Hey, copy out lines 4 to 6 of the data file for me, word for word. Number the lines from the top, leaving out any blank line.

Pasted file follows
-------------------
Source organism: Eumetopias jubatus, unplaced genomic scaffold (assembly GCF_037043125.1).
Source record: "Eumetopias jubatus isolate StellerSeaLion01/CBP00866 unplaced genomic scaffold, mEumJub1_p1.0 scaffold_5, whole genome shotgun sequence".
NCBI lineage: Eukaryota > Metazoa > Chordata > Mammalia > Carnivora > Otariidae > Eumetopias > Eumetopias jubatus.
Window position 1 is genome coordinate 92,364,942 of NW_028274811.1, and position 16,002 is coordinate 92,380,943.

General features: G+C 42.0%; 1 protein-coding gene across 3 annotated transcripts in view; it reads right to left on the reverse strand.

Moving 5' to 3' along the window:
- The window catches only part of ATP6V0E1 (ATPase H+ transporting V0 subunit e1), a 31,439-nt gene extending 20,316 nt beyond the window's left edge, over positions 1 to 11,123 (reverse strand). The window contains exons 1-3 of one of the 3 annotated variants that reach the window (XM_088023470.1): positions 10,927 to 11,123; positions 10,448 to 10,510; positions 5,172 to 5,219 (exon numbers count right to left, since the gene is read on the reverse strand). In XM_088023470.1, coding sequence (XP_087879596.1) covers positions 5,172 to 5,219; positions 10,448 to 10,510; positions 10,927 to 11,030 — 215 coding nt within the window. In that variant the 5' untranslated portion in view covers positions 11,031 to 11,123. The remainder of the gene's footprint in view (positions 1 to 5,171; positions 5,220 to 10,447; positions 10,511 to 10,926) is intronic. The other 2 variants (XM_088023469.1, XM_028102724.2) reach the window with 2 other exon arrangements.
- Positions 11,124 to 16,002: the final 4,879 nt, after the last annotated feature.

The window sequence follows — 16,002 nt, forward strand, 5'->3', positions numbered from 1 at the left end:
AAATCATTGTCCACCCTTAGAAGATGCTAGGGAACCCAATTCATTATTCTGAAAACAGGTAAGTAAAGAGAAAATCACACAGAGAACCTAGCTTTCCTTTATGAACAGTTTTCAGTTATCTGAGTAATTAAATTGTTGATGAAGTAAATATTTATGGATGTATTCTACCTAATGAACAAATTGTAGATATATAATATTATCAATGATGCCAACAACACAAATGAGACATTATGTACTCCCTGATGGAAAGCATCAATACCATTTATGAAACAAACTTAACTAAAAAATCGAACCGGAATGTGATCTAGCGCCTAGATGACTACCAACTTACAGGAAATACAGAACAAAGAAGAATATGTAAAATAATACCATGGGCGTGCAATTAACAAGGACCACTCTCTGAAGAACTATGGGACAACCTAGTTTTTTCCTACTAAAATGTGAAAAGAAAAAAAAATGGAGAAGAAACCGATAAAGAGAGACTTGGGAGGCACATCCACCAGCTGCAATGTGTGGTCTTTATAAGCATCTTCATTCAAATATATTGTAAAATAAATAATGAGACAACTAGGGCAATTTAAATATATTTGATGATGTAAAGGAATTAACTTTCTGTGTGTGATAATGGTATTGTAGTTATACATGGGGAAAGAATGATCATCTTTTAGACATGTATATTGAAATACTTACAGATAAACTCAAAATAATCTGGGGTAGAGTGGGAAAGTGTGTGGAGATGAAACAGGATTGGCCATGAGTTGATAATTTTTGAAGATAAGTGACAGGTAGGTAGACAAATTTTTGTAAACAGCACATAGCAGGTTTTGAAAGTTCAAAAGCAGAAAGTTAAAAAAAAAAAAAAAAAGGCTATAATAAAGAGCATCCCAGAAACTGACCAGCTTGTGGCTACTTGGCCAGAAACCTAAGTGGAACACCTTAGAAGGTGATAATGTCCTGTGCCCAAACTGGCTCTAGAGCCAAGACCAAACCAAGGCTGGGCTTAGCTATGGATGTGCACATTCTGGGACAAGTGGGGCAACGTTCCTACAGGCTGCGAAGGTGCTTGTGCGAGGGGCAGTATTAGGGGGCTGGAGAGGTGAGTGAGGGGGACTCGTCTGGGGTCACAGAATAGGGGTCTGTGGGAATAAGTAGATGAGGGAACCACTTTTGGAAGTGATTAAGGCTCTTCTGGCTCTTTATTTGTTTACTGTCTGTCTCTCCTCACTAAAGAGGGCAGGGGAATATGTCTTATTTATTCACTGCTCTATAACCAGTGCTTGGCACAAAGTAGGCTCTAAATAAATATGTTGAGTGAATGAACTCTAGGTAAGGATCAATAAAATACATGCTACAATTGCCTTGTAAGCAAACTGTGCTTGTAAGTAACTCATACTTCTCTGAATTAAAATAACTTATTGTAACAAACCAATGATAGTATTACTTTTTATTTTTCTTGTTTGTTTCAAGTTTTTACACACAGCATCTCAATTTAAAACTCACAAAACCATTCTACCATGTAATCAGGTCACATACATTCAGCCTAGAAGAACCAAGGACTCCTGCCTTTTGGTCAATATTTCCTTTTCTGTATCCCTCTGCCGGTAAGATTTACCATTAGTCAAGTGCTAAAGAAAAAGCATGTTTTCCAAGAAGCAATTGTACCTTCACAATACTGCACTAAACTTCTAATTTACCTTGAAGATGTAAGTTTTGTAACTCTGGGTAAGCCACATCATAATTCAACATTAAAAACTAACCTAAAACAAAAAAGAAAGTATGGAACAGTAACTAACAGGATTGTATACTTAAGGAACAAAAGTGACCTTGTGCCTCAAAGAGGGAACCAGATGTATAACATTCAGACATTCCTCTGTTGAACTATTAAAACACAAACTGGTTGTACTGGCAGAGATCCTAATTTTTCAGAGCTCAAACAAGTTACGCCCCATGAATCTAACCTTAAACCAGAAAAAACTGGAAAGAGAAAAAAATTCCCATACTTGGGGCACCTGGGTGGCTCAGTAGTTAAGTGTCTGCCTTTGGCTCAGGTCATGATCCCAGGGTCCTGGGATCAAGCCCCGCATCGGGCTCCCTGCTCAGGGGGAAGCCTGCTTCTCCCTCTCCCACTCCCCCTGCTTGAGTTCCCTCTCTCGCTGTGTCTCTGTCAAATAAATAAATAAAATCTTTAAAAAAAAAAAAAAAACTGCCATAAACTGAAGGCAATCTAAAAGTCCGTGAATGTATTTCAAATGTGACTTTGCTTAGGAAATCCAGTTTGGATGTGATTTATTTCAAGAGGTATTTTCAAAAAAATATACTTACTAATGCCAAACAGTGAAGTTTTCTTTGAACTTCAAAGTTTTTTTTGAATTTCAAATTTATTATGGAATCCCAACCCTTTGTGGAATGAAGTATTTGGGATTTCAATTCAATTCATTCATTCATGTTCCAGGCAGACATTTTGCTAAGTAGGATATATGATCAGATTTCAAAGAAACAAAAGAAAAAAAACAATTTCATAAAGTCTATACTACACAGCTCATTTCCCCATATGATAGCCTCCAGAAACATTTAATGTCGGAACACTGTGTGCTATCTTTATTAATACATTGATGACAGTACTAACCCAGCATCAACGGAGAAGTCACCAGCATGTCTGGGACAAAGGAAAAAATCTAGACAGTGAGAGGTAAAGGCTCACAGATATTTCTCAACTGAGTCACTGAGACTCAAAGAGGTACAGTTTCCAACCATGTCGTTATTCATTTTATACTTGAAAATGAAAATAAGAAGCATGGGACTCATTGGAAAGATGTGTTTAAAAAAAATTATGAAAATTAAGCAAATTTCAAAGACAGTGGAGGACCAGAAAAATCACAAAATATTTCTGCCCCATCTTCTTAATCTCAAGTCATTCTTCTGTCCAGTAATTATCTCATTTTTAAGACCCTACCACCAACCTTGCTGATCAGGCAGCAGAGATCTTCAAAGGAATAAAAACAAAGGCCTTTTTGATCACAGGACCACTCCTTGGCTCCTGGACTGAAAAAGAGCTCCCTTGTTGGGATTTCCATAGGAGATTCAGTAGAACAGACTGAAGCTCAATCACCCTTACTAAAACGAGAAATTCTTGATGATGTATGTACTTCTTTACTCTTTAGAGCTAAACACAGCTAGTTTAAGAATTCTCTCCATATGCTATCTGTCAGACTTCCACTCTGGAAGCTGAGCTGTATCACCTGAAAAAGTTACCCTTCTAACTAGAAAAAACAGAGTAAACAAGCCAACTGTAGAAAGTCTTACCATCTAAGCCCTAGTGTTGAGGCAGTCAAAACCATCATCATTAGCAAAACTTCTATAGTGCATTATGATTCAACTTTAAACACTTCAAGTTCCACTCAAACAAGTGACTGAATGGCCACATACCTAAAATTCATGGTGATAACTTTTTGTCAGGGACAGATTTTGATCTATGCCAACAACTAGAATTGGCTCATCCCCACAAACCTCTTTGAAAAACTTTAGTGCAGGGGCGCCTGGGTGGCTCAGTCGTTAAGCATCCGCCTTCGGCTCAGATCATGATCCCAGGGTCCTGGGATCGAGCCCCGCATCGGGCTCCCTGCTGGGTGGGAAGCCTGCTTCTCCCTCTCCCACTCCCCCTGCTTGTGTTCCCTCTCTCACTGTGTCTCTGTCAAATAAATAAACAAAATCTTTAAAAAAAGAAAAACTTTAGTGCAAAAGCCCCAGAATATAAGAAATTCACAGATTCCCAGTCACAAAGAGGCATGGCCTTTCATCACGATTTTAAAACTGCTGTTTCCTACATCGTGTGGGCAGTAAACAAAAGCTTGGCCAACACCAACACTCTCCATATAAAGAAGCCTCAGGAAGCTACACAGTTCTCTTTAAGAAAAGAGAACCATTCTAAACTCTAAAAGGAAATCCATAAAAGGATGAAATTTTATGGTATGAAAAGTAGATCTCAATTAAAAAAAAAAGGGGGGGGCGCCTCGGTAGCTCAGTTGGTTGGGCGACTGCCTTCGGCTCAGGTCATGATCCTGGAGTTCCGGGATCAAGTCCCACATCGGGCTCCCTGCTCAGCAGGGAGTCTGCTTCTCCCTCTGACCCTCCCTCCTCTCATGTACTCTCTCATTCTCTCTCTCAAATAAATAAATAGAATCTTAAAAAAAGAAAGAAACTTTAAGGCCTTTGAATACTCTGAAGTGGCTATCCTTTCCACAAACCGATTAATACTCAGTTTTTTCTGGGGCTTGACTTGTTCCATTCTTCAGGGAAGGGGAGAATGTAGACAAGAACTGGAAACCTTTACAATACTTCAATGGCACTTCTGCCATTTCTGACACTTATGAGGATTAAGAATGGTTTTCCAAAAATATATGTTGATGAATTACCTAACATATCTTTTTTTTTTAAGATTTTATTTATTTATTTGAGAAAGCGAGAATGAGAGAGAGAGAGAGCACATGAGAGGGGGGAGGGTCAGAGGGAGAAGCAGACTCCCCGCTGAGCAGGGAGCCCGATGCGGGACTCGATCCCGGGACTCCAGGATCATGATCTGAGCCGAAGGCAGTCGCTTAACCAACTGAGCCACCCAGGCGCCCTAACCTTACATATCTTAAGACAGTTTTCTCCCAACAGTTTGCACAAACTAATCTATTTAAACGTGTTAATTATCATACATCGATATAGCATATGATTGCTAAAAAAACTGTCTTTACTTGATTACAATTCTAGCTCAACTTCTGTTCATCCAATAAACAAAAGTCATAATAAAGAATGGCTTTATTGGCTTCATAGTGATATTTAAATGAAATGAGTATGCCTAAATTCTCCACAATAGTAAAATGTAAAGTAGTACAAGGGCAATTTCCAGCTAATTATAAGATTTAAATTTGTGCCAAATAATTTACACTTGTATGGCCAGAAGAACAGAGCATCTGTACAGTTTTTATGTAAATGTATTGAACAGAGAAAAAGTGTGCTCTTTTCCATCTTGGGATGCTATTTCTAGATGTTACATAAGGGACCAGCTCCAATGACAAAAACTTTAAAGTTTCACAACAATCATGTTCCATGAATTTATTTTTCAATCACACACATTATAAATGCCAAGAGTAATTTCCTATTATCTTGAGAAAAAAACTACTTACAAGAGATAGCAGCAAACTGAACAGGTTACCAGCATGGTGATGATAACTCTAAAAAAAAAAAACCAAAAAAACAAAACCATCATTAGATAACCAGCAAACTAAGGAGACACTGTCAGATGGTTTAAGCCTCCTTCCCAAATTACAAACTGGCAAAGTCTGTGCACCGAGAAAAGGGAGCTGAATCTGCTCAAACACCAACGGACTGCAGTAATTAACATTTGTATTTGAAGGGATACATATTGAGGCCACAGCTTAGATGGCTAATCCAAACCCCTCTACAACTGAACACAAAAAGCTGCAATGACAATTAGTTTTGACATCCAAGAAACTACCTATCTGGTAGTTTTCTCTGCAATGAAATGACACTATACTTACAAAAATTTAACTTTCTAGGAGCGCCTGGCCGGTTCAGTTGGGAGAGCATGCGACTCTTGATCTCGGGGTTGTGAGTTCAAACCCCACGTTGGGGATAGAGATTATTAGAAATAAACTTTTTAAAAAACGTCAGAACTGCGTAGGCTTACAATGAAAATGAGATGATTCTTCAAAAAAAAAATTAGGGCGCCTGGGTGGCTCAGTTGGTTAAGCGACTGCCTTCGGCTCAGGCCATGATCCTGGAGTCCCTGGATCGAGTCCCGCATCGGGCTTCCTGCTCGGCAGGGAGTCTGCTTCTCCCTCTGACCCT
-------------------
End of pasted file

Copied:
Window position 1 is genome coordinate 92,364,942 of NW_028274811.1, and position 16,002 is coordinate 92,380,943.

General features: G+C 42.0%; 1 protein-coding gene across 3 annotated transcripts in view; it reads right to left on the reverse strand.

Moving 5' to 3' along the window: